Ata Kemal Sahin  


Pottery by Ata Kemal Sahin

January 2020 - Pottery

January 2020 - Ata Kemal Sahin

Original

About the Image(s)

Pottery in Avanos, Cappadocia is an art that descends from father to son. Photo is originally a color image and converted to bnw & grayscale in photoshop e.g. highlight-shadows, contrast, brightness levels were edited and sharpened a bit.
Exif: f2.8 1/30 ISO200 20mm


This round’s discussion is now closed!
9 comments posted

Arne Skinlo   Arne Skinlo
I like the composition with the triangle formed by the pots and the head. It also has a lot of repetition of forms. My suggestions for improvement is to focus more on the main object by cropping slightly on both sides and darken the background.   Posted: 01/14/2020 01:35:57
Ata Kemal Sahin   Ata Kemal Sahin
Thanks for your comment Arne.   Posted: 01/14/2020 03:19:21

Arne Skinlo   Arne Skinlo
I like the composition with the triangle formed by the pots and the head. It also has a lot of repetition of forms. My suggestions for improvement is to focus more on the main object by cropping slightly on both sides and darken the background.   Posted: 01/14/2020 01:36:05

Stephen Levitas   Stephen Levitas
(Group 32)
Merhaba Ata,
Your colleague has given you a good comment for this interesting shot. On my part, I would like to hear the story of how you took it. In particular, I would also like to know if the potters make all those identical pots free-hand or if the have a template or shaping tool to get them all the same size and shape. Thanks.   Posted: 01/20/2020 13:44:43
Ata Kemal Sahin   Ata Kemal Sahin
Selam Stephen,
As you may know, Cappadocia is a famous and popular historical region, tourist destination. Apart of hot-air ballooning, iconic landscape, fairy chimneys, spectacular pillars; pottery and rug & carpet weaving are also traditional old arts. Craftsmen at family-run workshops use greasy soft clay that is collected from Kizilirmak River delta and foothills of regional mountains. Masters' only tools are their hands and foot-driven wheel. Nevertheless, they use simple templates just to limit sizes. Shapes depend master's art power. Thanks for your comment.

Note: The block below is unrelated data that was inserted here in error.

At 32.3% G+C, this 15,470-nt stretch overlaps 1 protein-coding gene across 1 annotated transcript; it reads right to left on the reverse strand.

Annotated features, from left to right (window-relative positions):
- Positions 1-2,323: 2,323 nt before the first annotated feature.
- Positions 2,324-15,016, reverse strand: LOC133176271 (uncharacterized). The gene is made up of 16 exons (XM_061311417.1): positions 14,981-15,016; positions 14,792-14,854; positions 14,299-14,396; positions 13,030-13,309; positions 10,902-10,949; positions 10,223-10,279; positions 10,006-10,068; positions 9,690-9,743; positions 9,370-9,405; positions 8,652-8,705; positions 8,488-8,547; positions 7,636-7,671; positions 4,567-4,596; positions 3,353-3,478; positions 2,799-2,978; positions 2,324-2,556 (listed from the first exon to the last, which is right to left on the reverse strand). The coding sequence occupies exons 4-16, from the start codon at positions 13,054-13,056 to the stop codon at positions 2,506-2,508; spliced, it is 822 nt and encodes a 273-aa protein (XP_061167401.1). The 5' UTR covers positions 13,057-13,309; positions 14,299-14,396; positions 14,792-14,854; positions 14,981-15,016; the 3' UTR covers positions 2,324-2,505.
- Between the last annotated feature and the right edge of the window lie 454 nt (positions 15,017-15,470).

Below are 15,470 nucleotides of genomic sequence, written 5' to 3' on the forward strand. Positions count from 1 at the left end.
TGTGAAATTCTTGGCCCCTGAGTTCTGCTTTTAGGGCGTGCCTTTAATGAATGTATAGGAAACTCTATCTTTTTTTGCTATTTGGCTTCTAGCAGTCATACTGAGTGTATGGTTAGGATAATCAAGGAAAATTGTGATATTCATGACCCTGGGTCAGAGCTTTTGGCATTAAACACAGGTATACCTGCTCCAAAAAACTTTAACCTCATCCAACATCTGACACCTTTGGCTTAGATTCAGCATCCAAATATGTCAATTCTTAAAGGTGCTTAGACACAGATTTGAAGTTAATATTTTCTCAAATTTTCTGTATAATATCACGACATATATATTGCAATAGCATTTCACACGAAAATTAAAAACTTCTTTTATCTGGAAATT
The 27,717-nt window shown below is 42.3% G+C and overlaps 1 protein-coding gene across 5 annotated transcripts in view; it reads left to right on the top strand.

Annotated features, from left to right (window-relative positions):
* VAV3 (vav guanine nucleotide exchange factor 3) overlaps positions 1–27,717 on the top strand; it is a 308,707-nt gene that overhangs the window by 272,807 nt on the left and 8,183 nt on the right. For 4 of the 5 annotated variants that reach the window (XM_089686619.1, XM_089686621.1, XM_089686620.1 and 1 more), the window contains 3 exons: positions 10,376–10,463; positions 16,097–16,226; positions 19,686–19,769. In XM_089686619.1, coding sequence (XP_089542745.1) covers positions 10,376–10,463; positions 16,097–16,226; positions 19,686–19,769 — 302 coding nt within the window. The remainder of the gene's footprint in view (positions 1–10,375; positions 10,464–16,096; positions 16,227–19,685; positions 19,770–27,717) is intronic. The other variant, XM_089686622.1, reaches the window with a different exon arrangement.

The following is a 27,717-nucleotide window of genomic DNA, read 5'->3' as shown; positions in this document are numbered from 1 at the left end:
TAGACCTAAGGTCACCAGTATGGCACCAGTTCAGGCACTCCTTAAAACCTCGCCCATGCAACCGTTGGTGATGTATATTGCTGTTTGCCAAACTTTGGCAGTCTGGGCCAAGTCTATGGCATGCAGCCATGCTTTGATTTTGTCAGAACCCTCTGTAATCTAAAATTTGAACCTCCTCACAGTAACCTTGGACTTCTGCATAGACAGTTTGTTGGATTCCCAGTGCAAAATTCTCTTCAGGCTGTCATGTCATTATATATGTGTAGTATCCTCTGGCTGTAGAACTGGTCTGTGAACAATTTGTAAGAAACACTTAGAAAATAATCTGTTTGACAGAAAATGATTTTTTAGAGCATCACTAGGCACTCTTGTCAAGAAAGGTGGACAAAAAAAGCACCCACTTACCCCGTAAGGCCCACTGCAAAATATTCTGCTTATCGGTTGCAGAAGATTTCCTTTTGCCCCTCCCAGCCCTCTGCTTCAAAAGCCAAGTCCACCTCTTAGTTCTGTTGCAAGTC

Posted: 01/21/2020 01:33:38

David Henderson   David Henderson
It is a very clever picture, you can see the concentration on the potters face as he carries the pots. But I agree with Arne in that the background is to busy and I would darken it down and slightly lighten the potters face so we are first drawn to his concern about dropping anything   Posted: 01/22/2020 01:26:58
Ata Kemal Sahin   Ata Kemal Sahin
Thanks for your comment David. As you can imagine, such traditional arts and related workshops can be so interesting for somebody. I do not want people to focus on a craftsman in front, but all the other details and working conditions around that's why I didn't crop from sides and darken the background.   Posted: 01/22/2020 10:09:07

Bill Foy   Bill Foy
I like the image as it is. However, I think your wide aperture causes the viewer to focus on the artist and his pots. I think you'd need to stop down a bit to have us drawn into the entire scene.   Posted: 01/23/2020 14:40:14
Ata Kemal Sahin   Ata Kemal Sahin
Yeah, I welcome your point of view, but wide f was for depth-of-field. I also have higher f shots in archive and may post in the future. Thanks Bill.   Posted: 01/25/2020 07:45:35